714. When exaggeration is a representation.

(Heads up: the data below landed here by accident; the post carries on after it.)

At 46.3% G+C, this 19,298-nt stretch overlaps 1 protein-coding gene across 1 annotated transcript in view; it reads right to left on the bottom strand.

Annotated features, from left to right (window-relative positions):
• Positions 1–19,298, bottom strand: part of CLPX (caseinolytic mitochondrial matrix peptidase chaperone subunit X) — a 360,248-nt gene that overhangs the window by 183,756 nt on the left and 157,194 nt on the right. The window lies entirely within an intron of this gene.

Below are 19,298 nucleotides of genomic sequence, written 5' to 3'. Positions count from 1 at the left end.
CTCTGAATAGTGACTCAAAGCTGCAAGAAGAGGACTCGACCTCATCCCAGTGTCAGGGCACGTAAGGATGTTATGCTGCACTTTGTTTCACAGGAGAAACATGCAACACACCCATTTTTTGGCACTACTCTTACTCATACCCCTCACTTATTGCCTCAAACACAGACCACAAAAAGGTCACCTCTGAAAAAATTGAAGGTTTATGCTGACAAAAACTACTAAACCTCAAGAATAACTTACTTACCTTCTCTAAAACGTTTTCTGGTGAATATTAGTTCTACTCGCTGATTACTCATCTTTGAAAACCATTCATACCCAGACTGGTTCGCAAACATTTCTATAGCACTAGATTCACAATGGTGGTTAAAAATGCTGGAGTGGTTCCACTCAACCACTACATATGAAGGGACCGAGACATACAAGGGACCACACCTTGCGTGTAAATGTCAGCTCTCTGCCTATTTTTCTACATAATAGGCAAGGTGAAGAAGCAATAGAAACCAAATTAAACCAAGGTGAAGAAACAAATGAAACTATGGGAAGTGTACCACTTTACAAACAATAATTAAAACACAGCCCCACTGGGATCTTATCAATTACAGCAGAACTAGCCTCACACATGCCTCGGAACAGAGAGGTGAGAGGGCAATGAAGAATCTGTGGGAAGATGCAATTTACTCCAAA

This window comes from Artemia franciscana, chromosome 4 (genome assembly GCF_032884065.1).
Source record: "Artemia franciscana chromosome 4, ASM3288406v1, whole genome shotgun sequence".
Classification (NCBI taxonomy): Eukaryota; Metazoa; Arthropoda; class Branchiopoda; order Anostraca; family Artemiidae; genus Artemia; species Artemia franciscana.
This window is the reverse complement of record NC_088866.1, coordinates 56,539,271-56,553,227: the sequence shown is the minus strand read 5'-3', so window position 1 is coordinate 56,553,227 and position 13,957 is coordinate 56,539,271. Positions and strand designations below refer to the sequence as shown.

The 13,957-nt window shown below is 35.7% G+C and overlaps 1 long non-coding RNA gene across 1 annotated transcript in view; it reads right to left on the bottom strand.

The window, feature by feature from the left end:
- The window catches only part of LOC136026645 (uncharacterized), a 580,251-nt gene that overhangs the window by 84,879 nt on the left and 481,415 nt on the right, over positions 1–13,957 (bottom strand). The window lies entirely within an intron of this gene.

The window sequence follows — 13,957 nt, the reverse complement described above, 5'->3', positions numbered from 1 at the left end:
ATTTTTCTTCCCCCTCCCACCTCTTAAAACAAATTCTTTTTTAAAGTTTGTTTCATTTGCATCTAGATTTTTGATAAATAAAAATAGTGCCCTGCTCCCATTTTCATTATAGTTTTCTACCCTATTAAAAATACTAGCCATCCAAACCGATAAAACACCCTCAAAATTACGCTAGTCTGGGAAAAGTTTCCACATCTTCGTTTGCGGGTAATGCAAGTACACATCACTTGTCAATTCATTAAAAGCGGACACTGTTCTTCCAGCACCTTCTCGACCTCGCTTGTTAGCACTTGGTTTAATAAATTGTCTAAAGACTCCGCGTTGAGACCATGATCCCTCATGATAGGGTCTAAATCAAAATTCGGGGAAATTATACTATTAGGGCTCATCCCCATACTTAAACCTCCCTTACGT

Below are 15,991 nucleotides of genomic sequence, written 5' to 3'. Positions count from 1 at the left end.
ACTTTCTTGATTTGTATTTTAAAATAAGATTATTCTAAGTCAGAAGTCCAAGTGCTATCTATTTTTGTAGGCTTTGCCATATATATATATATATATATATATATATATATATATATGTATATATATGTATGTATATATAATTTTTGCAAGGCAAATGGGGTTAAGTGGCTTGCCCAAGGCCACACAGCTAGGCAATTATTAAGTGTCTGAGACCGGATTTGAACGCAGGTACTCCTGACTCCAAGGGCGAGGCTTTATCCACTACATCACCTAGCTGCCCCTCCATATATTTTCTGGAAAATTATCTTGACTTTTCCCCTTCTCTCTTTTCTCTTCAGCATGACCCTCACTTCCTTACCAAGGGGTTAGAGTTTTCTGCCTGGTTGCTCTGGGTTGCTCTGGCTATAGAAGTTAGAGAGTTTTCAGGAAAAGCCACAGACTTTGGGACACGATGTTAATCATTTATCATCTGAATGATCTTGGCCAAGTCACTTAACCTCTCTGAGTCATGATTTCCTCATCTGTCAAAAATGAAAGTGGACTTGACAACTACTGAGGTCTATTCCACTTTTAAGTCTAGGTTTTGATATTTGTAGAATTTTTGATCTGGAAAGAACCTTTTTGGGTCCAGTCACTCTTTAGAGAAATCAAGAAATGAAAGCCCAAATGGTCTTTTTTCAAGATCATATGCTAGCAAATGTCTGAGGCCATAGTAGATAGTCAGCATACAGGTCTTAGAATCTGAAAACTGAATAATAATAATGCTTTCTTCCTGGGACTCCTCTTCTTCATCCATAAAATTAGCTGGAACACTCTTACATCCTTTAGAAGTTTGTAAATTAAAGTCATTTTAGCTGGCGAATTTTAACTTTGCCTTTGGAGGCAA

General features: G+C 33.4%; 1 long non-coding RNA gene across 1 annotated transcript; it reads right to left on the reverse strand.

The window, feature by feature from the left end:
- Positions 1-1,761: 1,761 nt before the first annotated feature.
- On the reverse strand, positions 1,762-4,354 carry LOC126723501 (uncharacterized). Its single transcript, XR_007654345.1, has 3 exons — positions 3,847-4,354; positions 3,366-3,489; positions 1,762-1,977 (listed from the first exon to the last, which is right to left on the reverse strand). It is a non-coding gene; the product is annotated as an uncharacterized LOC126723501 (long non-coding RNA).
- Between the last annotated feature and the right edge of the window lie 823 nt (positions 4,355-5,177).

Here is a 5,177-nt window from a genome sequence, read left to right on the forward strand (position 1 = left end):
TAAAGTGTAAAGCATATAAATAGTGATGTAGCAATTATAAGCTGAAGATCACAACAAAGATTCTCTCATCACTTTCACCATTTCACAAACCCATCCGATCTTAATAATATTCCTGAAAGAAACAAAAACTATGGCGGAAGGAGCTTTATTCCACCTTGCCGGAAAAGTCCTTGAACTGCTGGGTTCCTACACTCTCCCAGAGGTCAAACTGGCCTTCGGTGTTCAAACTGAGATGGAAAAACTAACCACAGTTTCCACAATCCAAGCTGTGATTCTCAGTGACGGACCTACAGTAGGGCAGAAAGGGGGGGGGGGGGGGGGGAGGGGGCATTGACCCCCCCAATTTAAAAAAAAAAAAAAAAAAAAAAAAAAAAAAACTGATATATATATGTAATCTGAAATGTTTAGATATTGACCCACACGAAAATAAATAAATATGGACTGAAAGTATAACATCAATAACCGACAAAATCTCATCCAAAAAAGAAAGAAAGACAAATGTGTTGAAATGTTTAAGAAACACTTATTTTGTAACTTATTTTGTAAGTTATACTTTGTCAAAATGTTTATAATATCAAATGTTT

Where instead of basing the exaggeration or puffing upon facts separately stated (in which case each of the two things stands on its own footing, and whereas the one is not a representation at all, the other is wholly so), the representor1 intermingles it with facts, punctuates it by details or quantifies it by figures, the whole of the compound statement is deemed a representation. Thus, if the statement gives rise to a claim where the facts are proved to have been misstated, it is no defence to allege that the facts were buried under a mass of indefinite